A Travellerspoint blog

By this Author: snowboot

The western side and some tasty geysers

Spouty water and an expensive tunnel

overcast 8 °C

We stayed in Akureyri two nights ago, where we were amazed to find traffic lights and to not immediately be able to park. Ie this was an actual town. And a nice one with a good church (closed obviously).

The next night was in Borgarnes where we saw some fantastic waterfalls and stayed in the sort of timber clad room I had always imagined for a Scandinavian stay. Perched right on the bay and filled with some of the craziest Danes I´ve ever met (I´ve not met many but I think the superlative might hold for some time).

We went through a 5km tunnel to get to Laugarvatn and paid 800 krona (about four pounds) for the privilege. Tonight we have eaten a great four course dinner near the famous geysir, which spouted satisfyingly high and bubbled beautifully. I´m rather ashamed to have eaten carpaccio of minke whale as part of dinner. Bad me. I won´t do it again.

Posted by snowboot 15:24 Archived in Iceland Tagged tourist_sites Comments (0)

Hot meals

The food of the gods

rain 5 °C

We have discovered that the travel guides do not go far enough in informing their readers of the potential for establishments to be closed in winter (from Oct 1st). It is a potential extremely high.

Today we walked across a load of snow to get to an angrily bubbling volcanic field. The signs implored us to stick to the paths and to avoid the dark coloured ground (it was all under the snow, both the good and the bad ground). If we were stupid enough to ignore these instructions, the signs then asserted 'You are here at your own risk'. Encouraging. We only fell down a fissure once.

We have failed to find restaurants and museums open, a lot. However, Iceland is awesome, beautiful and worth eating freeze dried noodles in the guesthouse kitchen for.

However, they seem to have no desire to have a winter tourist season, and if anyone is daft enough to come here then, they provide no signage or infrastructure of any kind to allow them to fend for themselves. The interpretation is also generally poor.

Icelandic for goodbye is 'bless' though, aww.

Laura Keating MA Mus. Stud.

Posted by snowboot 14:25 Archived in Iceland Tagged luxury_travel Comments (0)

North East Iceland and Northern Lights

Heading up country has never been so nerve-wracking

sunny -3 °C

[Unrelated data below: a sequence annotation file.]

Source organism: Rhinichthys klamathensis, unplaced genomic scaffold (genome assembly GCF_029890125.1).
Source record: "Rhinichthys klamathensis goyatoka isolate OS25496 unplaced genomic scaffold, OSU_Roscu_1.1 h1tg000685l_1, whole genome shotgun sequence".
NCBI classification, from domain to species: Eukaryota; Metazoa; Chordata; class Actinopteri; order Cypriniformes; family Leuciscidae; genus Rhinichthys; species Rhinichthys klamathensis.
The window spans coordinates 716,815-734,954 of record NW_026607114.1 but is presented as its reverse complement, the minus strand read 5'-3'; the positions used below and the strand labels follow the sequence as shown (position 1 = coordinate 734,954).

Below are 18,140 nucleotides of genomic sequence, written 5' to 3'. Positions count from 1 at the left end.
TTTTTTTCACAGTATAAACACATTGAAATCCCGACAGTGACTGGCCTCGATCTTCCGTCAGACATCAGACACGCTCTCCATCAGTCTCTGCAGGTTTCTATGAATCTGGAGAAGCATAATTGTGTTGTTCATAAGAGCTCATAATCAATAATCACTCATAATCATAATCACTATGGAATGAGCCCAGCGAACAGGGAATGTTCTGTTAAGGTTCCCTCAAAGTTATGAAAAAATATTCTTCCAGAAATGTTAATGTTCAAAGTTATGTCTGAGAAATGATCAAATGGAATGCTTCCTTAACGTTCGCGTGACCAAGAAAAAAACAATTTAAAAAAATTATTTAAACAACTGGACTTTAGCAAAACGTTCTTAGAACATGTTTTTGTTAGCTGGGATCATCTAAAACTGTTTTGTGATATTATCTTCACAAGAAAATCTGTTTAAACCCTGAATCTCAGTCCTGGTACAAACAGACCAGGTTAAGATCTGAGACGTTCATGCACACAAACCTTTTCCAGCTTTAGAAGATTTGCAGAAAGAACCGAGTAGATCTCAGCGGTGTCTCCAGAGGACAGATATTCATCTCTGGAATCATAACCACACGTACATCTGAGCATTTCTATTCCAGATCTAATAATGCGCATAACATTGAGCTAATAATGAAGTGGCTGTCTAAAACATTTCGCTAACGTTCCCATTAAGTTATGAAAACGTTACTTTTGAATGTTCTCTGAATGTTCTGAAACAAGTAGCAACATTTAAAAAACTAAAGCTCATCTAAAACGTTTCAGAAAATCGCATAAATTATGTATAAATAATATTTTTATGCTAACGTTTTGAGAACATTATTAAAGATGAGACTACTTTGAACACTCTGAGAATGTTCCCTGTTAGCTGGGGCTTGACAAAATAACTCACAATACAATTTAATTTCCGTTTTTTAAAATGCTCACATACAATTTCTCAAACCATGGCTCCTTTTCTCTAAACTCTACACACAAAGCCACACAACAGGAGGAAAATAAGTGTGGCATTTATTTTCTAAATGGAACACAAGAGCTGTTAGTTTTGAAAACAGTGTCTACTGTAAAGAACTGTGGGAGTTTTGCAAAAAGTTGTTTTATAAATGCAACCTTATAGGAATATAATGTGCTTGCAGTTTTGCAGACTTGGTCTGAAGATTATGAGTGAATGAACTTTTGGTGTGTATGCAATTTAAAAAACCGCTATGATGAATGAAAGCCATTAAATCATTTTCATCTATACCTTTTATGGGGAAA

View The Icelandic Saga on snowboot's travel map.

We are now in Egilstadir, a small town on the east coast, and are heading to Husey for the night, where apparently many seals reside. Yesterday we saw a lake with loads of icebergs (Joe will no doubt be more exact about where, how and why) and there were seals there. I saw them with their small seal heads. Awesome.

Last night was spent in Hofn, where we had a meal in a cabin restaurant and saw NORTHERN LIGHTS! It consisted of a long green strip across the sky, with some less bright ones accompanying it. It was so cold that my nose was numb though. Yesterday morning it had snowed heavily when we woke up in Vik, so driving from Vik to Hofn was hard-going for a while.

We have also seen waterfalls with and without rainbows, glaciers, ice-caps, big waves (sea), black sandy beaches, fjords, drove through a mountain tunnel and today I drove over a fallen piece of rock which has buggered a hub cap.

Posted by snowboot 08:43 Archived in Iceland Tagged automotive Comments (0)

Sweaters

The outerwear of the Icelanders

sunny
View The Icelandic Saga on snowboot's travel map.

In this internet cafe one may drink Rooibosch, yay. Plus it's warmer than effing freezing in here and a flamingo hangs from a light fitting with tinsel round its jolly pink neck.

In Reykjavik thick hand knitted sweaters with a diamond pattern encircling the neck are all the rage, and I realise I have always wanted one.

At Heathrow, I saw Robert Kilroy Silk.

We have got a car from tomorrow and are going to drive around the island.

The snow boots are working out beautifully, despite presently there being no snow.

Also, it is beautiful and unspoilt here, and Reykjavik feels a little provincial (this is not bad though). It has the feeling of being a remote outpost in the Atlantic ocean. Wonder why that could be?

Posted by snowboot 10:31 Archived in Iceland Tagged tourist_sites Comments (0)

Snow boots

The footwear of the gods

Our recent sustained two month stretch of dissertation-ness precipitated in Joe and I the strong desire to leave the country and rejuvenate, ideally in a place with one or more of: hot springs, geysers, steam, Icelandics (Icelanders?), snow, icebergs.

We deduced that Iceland fulfilled some of these criteria.

I have accordingly bought sensible warm clothing with hoods and waterproof soles (different items) and a return flight to Reykjavik.

A blog about Iceland should include the mention of Bjork and Magnus Magnusson. Luckily, this one does. So read on soon!

Posted by snowboot 11:53 Tagged preparation Comments (0)

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